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East Tennessee trauma surgeon reflects on 20 years since start of Iraq War

On March 20, 2003, The U.S. began a military operation in Iraq with the intention of toppling Saddam Hussein from power.

KNOXVILLE, Tenn. — The Iraq War started on March 20, 2003, and lasted nearly eight years. Before it was over, around 4,400 U.S. Servicemen and servicewomen were killed and thousands of others had life-changing injuries.

Colonel Richard Briggs (R - Knoxville), now a Tennessee State Senator, was a trauma surgeon during the war and saw thousands of victims including well-known veteran journalist Bob Woodruff.

In 2006, Woodruff and his photographer were seriously injured after a roadside bomb went off.

"It was a tremendous explosion," said Col. Briggs. "It blew the helmet off his head and both he and his cameraman suffered substantial head injuries."

Colonel Briggs went to work trying to save Woodruff by retrieving the gravel lodged in his neck. He also assisted the neurosurgeon on the brain surgery to save Woodruff.

"A good portion of his skull on the left-hand side had been blown away," said Col. Briggs. "I had gotten in contact with his wife by satellite phone told her to expect the worst."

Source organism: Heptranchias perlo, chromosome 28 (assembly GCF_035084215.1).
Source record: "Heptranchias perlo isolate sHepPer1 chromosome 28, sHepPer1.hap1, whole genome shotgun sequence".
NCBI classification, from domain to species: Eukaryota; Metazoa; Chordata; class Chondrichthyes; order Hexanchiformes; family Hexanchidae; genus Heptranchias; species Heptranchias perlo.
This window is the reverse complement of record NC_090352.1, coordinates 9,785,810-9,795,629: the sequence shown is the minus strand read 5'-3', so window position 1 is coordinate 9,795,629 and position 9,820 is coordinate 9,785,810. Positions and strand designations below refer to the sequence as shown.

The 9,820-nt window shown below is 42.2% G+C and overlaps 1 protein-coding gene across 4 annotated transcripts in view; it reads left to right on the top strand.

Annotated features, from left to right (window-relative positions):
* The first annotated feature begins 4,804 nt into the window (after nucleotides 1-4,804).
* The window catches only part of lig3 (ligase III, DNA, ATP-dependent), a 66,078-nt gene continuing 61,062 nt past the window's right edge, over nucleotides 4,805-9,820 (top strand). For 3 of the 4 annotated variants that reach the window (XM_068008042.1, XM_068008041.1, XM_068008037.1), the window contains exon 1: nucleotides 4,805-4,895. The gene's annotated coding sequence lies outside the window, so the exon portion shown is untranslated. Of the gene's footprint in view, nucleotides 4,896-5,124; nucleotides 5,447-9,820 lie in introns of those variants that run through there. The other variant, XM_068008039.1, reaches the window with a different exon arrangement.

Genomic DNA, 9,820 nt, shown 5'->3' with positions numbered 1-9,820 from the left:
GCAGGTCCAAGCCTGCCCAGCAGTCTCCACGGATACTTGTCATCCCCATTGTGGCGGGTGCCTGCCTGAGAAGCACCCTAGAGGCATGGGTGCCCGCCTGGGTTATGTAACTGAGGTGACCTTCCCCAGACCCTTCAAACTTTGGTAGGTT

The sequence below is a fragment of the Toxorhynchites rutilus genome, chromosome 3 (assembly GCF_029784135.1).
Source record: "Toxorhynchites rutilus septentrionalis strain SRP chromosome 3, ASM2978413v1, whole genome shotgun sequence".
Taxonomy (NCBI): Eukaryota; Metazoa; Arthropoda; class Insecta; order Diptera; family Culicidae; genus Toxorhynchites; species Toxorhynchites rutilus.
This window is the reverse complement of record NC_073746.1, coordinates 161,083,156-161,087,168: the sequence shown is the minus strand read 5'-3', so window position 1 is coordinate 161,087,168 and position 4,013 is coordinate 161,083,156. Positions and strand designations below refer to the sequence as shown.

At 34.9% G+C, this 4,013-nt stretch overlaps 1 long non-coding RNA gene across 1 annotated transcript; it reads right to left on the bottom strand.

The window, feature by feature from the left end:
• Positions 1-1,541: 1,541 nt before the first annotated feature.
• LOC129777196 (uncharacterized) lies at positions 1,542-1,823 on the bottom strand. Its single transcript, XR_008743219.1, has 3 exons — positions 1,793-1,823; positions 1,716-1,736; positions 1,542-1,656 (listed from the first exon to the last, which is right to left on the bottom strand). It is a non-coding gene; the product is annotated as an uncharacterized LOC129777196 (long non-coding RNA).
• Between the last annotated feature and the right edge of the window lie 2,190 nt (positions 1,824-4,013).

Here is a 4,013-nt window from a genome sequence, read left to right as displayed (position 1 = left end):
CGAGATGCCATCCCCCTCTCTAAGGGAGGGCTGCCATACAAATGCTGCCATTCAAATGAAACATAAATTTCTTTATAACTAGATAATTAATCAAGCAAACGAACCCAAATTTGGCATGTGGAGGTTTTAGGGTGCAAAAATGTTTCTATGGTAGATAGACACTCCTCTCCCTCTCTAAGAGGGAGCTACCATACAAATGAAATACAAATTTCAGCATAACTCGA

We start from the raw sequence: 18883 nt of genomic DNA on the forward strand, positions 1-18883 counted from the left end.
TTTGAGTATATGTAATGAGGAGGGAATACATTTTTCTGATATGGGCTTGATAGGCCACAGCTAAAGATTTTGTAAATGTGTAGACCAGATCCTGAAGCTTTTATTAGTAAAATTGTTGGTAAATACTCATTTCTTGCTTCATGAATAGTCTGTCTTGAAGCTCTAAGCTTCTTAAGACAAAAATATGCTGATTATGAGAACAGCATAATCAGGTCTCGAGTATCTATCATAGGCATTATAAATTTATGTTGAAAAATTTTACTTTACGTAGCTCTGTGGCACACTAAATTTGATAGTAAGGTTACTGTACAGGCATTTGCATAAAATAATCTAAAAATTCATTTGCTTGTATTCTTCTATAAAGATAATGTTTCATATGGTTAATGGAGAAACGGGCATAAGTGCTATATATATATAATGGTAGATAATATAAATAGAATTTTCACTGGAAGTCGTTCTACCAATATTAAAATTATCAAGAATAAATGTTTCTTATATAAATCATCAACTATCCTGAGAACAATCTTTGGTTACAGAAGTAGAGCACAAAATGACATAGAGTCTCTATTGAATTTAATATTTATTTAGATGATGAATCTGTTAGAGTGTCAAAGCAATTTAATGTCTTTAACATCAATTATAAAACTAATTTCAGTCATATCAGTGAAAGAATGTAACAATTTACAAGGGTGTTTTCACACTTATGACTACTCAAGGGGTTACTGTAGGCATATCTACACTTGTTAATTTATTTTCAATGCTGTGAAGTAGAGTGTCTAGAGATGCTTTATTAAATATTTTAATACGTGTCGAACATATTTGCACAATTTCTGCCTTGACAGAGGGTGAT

Woodruff went through many extensive surgeries and was eventually brought back to the U.S., to the Bethesda Naval Hospital. Miraculously, he and his photographer have both made a nearly-full recovery today.

"Sometimes, I really like being wrong as a doctor," said Col. Briggs. "I think there were a lot of doctors were amazed by this, not just me. He hasn't made 100% recovery, but I would say he's 90 or 95% recovered from this. If you meet him today and talk to him today, you really can't see that he had an injury like that."

Colonel Briggs also worked with Woodruff's wife, Lee, speaking at conventions all over the nation.

"I think one of the most heartwarming moments — she sent me a video. They had four children, and they're teaching him to regain his speech. And the five-year-old was trying to get him to say 'belt buckle' and he was having difficulty. And finally, the seven-year-old said, 'Daddy, listen to me very carefully. Belt buckle.' And he said it perfectly well," said Briggs. "And the little girls just fell on him and said, 'Daddy, you did it, you did it.' And so it was really heartwarming video that she sent. They have little girls involved in their daddy's recovery from a very severe head injury."

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